Law360 (March 8, 2021, 11:19 PM EST) -- An Indiana federal judge on Monday ruled that a hotel group is not entitled to coverage for pandemic-related business interruption losses, finding that a clear virus exclusion in the hotels' policies forecloses their insurance claims.
U.S. District Judge Richard Young said on Monday that beyond the virus exclusion found in the policies from Emcasco Insurance Company and Union Insurance Company of Providence, MHG Hotels did not demonstrate that they suffered any tangible damage to their properties and therefore failed to plead a direct physical loss.
The hotels argued that they were damaged by the state orders issued last year to curb the virus — rather than the actual virus itself — but the judge didn't buy that argument on Monday.
"While the executive orders technically impacted plaintiffs' business operations, the orders only came about because of the spread of COVID-19," the order said. "Thus, even if the court found a direct physical loss to the plaintiffs' properties, the virus exclusion applies and bars plaintiffs' claims."
Monday's decision, which granted the hotels an opportunity to amend one of their claims, is the latest development in the COVID-19 coverage suit lobbed against the insurers in June.
The hotels in the suit argue that government action restricting travel and closing non-essential businesses prevented customers from traveling and staying at their hotels, which significantly dented their revenues.
As a result, the hotels submitted claims to their insurers requesting business interruption loss coverage last March.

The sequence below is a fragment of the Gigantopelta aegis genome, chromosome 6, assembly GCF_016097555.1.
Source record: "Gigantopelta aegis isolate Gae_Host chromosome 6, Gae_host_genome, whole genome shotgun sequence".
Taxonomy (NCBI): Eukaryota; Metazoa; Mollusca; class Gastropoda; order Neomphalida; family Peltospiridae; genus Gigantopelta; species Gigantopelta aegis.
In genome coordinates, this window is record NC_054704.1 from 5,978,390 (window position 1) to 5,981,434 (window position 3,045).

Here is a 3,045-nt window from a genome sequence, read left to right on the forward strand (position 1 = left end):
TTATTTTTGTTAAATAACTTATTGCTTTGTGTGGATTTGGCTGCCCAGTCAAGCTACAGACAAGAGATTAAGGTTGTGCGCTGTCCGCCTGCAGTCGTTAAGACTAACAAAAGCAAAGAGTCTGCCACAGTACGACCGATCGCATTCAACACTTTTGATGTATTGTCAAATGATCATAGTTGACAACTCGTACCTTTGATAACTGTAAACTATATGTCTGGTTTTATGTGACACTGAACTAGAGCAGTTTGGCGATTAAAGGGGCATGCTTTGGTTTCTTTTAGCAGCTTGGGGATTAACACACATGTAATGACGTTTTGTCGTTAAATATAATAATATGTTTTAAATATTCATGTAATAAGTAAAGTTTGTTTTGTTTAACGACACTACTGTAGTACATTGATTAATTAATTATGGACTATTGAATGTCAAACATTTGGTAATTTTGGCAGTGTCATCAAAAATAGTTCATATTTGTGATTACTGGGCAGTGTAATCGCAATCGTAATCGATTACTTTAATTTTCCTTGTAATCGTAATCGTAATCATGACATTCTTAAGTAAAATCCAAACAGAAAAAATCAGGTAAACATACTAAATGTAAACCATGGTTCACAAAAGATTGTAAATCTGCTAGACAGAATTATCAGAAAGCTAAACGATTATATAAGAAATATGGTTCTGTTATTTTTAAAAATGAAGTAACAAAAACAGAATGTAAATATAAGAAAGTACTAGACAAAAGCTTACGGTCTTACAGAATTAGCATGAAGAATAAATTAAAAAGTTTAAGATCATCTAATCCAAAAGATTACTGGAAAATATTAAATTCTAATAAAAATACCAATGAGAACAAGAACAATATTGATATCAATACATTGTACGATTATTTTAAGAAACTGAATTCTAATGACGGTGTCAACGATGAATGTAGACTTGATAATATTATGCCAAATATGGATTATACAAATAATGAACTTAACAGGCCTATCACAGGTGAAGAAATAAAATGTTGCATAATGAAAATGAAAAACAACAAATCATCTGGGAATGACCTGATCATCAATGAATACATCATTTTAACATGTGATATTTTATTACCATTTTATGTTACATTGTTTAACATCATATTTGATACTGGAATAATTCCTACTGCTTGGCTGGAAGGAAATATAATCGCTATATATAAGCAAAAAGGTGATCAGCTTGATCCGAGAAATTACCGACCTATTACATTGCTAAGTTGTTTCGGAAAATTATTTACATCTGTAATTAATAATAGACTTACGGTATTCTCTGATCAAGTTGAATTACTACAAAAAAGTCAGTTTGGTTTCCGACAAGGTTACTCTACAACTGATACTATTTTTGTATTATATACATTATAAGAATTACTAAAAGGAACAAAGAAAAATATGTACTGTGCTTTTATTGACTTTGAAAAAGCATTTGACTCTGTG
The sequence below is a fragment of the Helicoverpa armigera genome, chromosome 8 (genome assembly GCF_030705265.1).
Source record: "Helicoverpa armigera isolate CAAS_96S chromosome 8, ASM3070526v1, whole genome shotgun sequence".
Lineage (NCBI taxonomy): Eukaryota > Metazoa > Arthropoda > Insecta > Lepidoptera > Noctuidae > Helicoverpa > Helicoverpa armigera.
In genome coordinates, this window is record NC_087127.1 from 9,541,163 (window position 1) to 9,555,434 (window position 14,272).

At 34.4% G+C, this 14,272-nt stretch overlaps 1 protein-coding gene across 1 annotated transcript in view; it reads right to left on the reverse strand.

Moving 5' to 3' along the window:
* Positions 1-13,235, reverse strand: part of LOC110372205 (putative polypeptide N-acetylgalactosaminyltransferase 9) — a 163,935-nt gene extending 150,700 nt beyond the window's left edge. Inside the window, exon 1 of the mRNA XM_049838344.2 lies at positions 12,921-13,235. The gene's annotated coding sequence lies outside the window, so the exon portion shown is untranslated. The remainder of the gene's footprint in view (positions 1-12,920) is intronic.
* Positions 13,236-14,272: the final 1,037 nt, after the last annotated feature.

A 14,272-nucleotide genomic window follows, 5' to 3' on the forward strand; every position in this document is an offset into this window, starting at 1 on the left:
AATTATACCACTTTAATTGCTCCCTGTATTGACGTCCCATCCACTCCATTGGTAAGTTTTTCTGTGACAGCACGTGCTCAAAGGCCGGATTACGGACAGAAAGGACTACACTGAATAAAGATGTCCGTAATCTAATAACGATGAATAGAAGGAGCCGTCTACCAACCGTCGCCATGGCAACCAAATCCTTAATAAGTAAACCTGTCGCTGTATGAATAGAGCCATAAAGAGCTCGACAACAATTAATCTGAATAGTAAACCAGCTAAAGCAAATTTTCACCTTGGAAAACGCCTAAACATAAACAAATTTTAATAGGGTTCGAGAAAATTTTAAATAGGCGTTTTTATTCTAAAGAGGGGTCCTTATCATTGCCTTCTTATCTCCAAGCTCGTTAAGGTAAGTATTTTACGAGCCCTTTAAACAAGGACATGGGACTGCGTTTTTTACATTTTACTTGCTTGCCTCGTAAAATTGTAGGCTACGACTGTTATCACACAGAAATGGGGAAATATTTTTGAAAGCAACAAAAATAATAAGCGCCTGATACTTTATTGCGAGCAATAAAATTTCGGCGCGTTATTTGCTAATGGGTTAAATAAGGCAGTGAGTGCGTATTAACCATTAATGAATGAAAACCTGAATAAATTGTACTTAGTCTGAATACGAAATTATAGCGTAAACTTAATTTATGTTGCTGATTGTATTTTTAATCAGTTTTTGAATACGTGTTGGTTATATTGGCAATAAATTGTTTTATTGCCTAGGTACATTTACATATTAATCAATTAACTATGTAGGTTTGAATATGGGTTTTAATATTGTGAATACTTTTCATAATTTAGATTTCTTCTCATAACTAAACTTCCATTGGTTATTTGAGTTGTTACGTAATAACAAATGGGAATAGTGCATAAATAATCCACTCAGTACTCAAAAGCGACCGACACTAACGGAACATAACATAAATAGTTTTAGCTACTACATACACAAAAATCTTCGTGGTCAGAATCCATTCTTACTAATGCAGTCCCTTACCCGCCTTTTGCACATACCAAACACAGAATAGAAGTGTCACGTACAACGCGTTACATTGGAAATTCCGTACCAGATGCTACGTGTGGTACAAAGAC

But a day later, the hotels' CEO received word from the insurers that they would not be covering the losses, according to the order.
The hotels accuse the insurers of breaching their contract by refusing to cover their business income losses spurred by the coronavirus interrupting their operations.
They also argue that the insurers' agent fraudulently misrepresented that the policy would protect the hotels against damages resulting from travel restrictions, a viral pandemic and business interruption.
The insurers, however, denied those claims and argued in a bid to dismiss the suit that the policy specifically excludes coverage from losses caused by any virus or bacterium.
Specifically, the policy says "any virus, bacterium or other microorganism that induces or is capable of inducing physical distress, illness or disease" is excluded from coverage, according to the order.
On Monday, the judge ruled in favor of the insurers, and in doing so joined a flurry of other court rulings on COVID-19-related coverage disputes finding that losses tied to the coronavirus do not entitle business interruption coverage.
In his order, the judge found that the group of hotels did not successfully allege that the coronavirus and related orders caused a direct physical loss to their properties.
"Their losses stem from the governmental efforts to slow the spread of COVID-19 and not from a direct physical loss of their property that requires they repair, rebuild, or replace their property," the order said.
The judge threw out the hotels' breach of contract and bad faith claims without leave to amend, but granted them an opportunity to amend their fraudulent misrepresentation claim.
The ruling arrives just days after a luxury New York City hotel sued its insurer in New York state court, arguing it was wrongfully denied coverage for pandemic-related losses. In that suit, the hotel quoted former President Donald Trump, who implied insurers should pay virus claims if pandemics aren't specifically excluded from policies.
Representatives for the parties did not immediately respond to Law360's requests for comment on Monday.
MHG Hotels is represented by Andrew M. Lehmann of Schuckit & Associates PC.
The insurers are represented by Justin K. Curtis of HeplerBroom LLC.
The case is MHG Hotels LLC et al. v. EMC Risk Services LLC, case number 1:20-cv-01620, in the U.S. District Court for the Southern District of Indiana.
--Editing by Ellen Johnson.
Clarification: This story has been updated to clarify which claims were dismissed without leave to amend and which were dismissed with leave to amend.
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